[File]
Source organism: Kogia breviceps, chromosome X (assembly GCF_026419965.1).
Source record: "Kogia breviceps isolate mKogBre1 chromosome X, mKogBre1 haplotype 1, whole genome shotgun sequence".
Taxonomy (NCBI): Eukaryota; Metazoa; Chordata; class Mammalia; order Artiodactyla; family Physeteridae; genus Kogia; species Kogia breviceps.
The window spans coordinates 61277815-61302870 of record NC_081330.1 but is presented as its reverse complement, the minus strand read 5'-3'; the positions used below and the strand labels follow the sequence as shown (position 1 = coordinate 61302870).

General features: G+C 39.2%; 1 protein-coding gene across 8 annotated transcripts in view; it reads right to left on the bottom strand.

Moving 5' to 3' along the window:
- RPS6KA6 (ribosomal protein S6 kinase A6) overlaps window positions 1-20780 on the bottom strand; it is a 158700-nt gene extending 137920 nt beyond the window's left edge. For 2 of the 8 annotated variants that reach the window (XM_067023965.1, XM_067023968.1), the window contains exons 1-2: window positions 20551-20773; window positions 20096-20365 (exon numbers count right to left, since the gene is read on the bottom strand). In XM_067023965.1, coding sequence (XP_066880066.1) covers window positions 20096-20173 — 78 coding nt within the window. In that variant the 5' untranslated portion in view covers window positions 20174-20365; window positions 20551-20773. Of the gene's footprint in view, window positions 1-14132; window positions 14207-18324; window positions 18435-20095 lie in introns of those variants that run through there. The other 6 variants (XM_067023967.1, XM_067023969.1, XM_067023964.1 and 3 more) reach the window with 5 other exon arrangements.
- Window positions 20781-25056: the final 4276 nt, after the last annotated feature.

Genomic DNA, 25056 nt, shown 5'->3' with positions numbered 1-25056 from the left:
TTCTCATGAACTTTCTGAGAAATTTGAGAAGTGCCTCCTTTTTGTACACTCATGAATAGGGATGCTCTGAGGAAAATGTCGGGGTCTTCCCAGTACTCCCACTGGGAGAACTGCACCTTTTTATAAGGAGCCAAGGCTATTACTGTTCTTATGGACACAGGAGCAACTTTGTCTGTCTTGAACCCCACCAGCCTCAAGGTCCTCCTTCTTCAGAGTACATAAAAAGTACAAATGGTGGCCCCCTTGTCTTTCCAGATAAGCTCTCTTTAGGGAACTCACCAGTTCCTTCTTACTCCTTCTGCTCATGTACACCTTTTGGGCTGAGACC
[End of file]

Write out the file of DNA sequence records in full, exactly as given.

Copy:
Source organism: Kogia breviceps, chromosome X (assembly GCF_026419965.1).
Source record: "Kogia breviceps isolate mKogBre1 chromosome X, mKogBre1 haplotype 1, whole genome shotgun sequence".
Taxonomy (NCBI): Eukaryota; Metazoa; Chordata; class Mammalia; order Artiodactyla; family Physeteridae; genus Kogia; species Kogia breviceps.
The window spans coordinates 61277815-61302870 of record NC_081330.1 but is presented as its reverse complement, the minus strand read 5'-3'; the positions used below and the strand labels follow the sequence as shown (position 1 = coordinate 61302870).

General features: G+C 39.2%; 1 protein-coding gene across 8 annotated transcripts in view; it reads right to left on the bottom strand.

Moving 5' to 3' along the window:
- RPS6KA6 (ribosomal protein S6 kinase A6) overlaps window positions 1-20780 on the bottom strand; it is a 158700-nt gene extending 137920 nt beyond the window's left edge. For 2 of the 8 annotated variants that reach the window (XM_067023965.1, XM_067023968.1), the window contains exons 1-2: window positions 20551-20773; window positions 20096-20365 (exon numbers count right to left, since the gene is read on the bottom strand). In XM_067023965.1, coding sequence (XP_066880066.1) covers window positions 20096-20173 — 78 coding nt within the window. In that variant the 5' untranslated portion in view covers window positions 20174-20365; window positions 20551-20773. Of the gene's footprint in view, window positions 1-14132; window positions 14207-18324; window positions 18435-20095 lie in introns of those variants that run through there. The other 6 variants (XM_067023967.1, XM_067023969.1, XM_067023964.1 and 3 more) reach the window with 5 other exon arrangements.
- Window positions 20781-25056: the final 4276 nt, after the last annotated feature.

Genomic DNA, 25056 nt, shown 5'->3' with positions numbered 1-25056 from the left:
TTCTCATGAACTTTCTGAGAAATTTGAGAAGTGCCTCCTTTTTGTACACTCATGAATAGGGATGCTCTGAGGAAAATGTCGGGGTCTTCCCAGTACTCCCACTGGGAGAACTGCACCTTTTTATAAGGAGCCAAGGCTATTACTGTTCTTATGGACACAGGAGCAACTTTGTCTGTCTTGAACCCCACCAGCCTCAAGGTCCTCCTTCTTCAGAGTACATAAAAAGTACAAATGGTGGCCCCCTTGTCTTTCCAGATAAGCTCTCTTTAGGGAACTCACCAGTTCCTTCTTACTCCTTCTGCTCATGTACACCTTTTGGGCTGAGACC